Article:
Eric ten Kate – Vice President, Global Life Science, Agility

Eric ten Kate, VP for Global Life Science at logistics and distribution firm Agility, highlights how the company responded to the unprecedented challenges thrown up by the COVID-19 pandemic and why it may prove to be a turning point, both for uptake of new digital solutions and for the role of logistics firms within the global life science supply chain.


I hope the healthcare sector starts seeing logistics players as important partners rather than mere service suppliers. The closer we can be, the better the services and solutions we can deliver

Eric, could you start by sharing a little about your career journey, your decision to enter the logistics sector, and what led you to focus on the healthcare vertical within logistics?

I initially studied law but after a year, I decided it was not for me. I had an interest in international affairs and activities so I switched to study international management and consultancy, and started my career with DHL Worldwide Express, before moving to Alcoa as a supply chain manager in the specialty chemicals division. Then I went back to DHL, this time in the supply chain business with a focus on healthcare, managing a number of major European accounts.

When I was 37, I was diagnosed with atherosclerosis or blocked arteries. During that time, my wife was pregnant with our second baby, and the doctor essentially said to us, your daughter is going to survive, your wife is going to survive, but you may not. That really put everything into perspective. I had to have a stent put in, and I was very lucky, but it really brought home the importance of the work that I had been doing in healthcare logistics. It motivated me to stay in the sector.

The work is very challenging at times because of all the requirements of Good Distribution Practice (GDP), cold chain, documentation and so on. But ultimately, it is very rewarding. You are not moving boxes, you are moving patients, in a way.

After that, I had the opportunity to move to Dubai to establish the healthcare operations of a German logistics company, Hellman Worldwide Logistics. We essentially built a Western European-style facility in the middle of the desert, which was exactly what the market needed at that time. By the time I left around five years later, we had five warehouses there and major pharma and medtech customers. At that point, Agility approached me for a global role based in Basel, where I am now.


Agility is an interesting company with many types of operations across different markets. Can you give us a quick overview of the company?

Agility started as a state-owned trucking company in Kuwait. The government privatized it at one point, and our CEO Tarek Sultan had a vision that has transformed Agility into a true global multi-national. He built world-class facilities in Kuwait and the broader Gulf region, created a global freight forwarding and logistics network through acquisitions, and added highly specialized logistics capabilities capital-intensive projects, chemicals, fuels, fairs and events, airport services and other areas. Today, Agility has a presence in more than 100 countries and is the largest logistics provider in the Middle East.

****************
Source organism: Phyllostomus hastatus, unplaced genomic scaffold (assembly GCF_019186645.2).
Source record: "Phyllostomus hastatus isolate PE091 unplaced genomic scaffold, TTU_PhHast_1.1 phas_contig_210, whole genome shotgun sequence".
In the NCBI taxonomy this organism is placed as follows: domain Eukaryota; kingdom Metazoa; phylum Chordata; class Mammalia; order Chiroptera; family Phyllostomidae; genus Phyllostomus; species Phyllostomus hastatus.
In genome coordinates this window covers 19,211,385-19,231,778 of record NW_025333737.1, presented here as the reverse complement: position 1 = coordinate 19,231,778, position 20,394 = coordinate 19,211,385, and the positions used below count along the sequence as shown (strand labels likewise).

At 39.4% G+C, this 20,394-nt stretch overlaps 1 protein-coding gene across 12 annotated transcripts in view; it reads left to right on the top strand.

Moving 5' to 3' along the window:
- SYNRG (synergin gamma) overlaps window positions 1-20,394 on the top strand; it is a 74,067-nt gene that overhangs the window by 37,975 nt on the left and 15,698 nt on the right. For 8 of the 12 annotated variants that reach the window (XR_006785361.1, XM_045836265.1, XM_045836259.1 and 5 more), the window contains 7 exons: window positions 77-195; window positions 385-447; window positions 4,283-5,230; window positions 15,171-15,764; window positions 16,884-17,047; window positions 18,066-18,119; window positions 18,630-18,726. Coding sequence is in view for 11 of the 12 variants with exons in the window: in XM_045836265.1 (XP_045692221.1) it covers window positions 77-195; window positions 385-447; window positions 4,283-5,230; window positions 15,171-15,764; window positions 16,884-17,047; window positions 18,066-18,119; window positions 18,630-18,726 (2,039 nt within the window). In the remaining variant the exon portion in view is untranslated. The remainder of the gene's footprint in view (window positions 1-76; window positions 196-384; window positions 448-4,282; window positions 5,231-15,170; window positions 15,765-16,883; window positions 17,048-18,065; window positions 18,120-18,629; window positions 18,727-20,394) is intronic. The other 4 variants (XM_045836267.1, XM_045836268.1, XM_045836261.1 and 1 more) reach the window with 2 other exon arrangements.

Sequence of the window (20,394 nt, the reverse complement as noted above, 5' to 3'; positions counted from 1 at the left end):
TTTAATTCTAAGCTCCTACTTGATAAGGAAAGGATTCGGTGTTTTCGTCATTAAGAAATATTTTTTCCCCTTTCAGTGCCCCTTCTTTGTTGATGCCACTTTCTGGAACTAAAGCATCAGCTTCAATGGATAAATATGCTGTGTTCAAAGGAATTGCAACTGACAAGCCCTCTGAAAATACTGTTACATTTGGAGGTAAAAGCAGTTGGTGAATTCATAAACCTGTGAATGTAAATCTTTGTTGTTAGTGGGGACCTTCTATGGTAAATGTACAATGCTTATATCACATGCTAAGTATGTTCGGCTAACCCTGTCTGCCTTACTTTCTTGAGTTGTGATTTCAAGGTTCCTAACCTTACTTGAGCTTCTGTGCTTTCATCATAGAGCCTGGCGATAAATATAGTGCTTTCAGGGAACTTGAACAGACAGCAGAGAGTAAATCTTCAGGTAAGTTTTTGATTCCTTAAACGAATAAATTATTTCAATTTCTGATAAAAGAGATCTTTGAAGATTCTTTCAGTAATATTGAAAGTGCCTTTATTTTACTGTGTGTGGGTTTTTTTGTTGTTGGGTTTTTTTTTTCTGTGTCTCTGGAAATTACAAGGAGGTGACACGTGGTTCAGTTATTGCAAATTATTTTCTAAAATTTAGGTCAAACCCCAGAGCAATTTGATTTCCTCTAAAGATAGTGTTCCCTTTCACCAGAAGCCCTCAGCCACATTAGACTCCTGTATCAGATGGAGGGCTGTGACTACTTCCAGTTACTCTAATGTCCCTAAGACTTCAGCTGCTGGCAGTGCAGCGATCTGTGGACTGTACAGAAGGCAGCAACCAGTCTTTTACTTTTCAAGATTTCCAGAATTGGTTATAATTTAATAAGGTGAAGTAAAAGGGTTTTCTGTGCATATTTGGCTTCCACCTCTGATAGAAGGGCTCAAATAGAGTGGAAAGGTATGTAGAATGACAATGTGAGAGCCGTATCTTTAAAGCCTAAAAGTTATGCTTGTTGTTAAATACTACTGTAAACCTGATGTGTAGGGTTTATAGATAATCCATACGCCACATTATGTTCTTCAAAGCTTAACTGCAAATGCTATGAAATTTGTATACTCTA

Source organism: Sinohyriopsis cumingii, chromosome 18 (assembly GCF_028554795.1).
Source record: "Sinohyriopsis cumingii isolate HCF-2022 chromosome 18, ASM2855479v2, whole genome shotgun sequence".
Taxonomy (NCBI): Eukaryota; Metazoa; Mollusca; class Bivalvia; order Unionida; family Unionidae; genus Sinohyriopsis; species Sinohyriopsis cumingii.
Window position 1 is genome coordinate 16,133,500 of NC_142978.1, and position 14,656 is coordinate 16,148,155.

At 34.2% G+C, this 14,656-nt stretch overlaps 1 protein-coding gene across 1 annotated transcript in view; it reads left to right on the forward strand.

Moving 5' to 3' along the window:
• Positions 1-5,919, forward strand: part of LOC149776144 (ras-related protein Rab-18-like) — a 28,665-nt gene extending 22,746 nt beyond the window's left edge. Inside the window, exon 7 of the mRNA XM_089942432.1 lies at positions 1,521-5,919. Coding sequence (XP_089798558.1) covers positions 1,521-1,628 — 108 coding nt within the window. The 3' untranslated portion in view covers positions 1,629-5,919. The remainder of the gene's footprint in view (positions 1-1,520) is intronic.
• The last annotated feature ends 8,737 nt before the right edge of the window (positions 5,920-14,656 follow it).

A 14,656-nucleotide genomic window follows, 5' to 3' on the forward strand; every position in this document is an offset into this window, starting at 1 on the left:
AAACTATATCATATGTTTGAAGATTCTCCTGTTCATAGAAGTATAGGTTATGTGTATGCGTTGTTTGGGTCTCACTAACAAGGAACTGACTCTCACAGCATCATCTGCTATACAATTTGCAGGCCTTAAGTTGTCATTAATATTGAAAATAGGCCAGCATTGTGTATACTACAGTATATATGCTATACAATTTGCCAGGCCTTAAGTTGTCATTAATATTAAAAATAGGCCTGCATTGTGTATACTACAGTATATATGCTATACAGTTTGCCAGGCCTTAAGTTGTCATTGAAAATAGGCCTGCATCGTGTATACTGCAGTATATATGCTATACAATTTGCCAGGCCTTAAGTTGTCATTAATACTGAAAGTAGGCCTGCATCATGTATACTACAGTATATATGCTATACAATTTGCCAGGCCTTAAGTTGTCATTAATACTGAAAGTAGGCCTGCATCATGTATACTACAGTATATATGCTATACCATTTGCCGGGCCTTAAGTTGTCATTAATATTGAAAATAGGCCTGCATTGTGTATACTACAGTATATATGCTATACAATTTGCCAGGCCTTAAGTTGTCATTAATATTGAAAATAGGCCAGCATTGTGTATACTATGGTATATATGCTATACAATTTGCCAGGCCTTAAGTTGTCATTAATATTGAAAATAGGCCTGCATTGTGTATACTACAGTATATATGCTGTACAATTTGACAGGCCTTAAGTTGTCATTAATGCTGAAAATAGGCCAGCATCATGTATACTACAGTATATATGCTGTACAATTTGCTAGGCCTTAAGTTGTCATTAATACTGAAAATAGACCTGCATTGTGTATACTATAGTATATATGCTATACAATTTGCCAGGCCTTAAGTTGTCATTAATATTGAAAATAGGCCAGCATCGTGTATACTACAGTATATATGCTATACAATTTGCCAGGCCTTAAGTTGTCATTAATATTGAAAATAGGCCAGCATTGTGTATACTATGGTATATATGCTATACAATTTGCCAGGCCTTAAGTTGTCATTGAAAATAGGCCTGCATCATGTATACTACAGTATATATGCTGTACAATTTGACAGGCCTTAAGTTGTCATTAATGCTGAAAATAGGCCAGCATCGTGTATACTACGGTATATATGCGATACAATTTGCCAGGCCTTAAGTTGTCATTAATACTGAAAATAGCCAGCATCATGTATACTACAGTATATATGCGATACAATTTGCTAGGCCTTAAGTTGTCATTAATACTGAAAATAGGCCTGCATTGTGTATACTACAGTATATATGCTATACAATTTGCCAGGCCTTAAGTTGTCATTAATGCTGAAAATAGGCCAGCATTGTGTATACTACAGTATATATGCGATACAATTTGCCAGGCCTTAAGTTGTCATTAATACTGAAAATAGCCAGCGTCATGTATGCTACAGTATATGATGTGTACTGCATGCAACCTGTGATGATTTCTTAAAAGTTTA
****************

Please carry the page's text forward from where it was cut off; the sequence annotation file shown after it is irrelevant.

As part of its transformation, Agility made more than 40 acquisitions. One of those acquisitions was Natural, a Swiss company, which gave us a strong foothold within the life science vertical. Today, Agility Global Integrated Logistics (GIL), the company’s core commercial logistics business, is one of the world’s top freight forwarders and providers of contract logistics, present in over 100 countries; Agility Logistics Parks is one of the largest private owners and developers of warehousing and light industrial parks in the Middle East, Africa and South Asia; numerous subsidiary companies offer different services across the Middle East, Asia and Africa; and Shipa is our digital logistics platform.

The life science vertical has 37 GDP-certified stations around the world. One of our leading Pharma Competence Centers is located in Basel, Switzerland, which supports our global life sciences activities and ensures the consistency and quality of our global services. We work with a number of global pharma companies based in Switzerland but also smaller companies and industry service providers like CMOs. Currently, we are also working with vaccine producers in the global COVID response.


Speaking of COVID, this has been one of the most disruptive events for the healthcare and logistics sectors. How did Agility respond to the needs and challenges during the past year?

I really think we are named very aptly because we are truly a very agile company. We are very customer-centric and customer-focused. We work with some of the largest life science companies in the world so we have very strong capabilities that have enabled us to respond well to the COVID challenges. For instance, we had very good contacts with different suppliers and transport providers so we were able to adapt quickly and leverage our network for PPE and related products, diagnostic and testing equipment, therapeutics, and vaccines.

The original issue was the global shortage of personal protective equipment (PPE). Border closures only exacerbated the issue. We had to find solutions quickly. For instance, we formed a joint venture in Dubai called Global Response Aid (GRA), which responded to this PPE problem by leveraging our global network to develop, procure and distribute PPE to healthcare centers in the US and other countries.

After that came the diagnostics piece. Diagnostics companies started developing rapid tests so that global travel could resume to a certain extent. One of our businesses is National Aviation Services (NAS), which manages 38 airports across Africa, the Middle East and India. NAS has worked with other Agility companies to make COVID tests and results available and verifiable for air passengers and airport employees in order to enable and accelerate the safe reopening of the aviation sector.

Through our GRA joint venture, we acquired a license for an influenza anti-viral from FujiFilm, and we are working with the Indian generics company, Dr. Reddy’s Laboratories, to produce this for markets outside Japan, Russia and China.

We recognize the importance of a longer-term strategy that involves more than reacting to current public health threats. The PPE business, for instance, is high-volume and low-value, and can become a distraction. We started building a vaccine distribution strategy internally quite early on, and we believe it will be viable and useful in the years ahead for any type of vaccines, not just COVID vaccines.

Incidentally, one of the clear lessons from the pandemic is that the world can respond to public health threats more effectively if third-party logistics players (3PLs) – as well as pharma companies – can take a more collaborative approach. The Supply Chain & Transport Industry Charter, signed by Agility and other major logistics providers at the World Economic Forum (WEF), is a great example of this.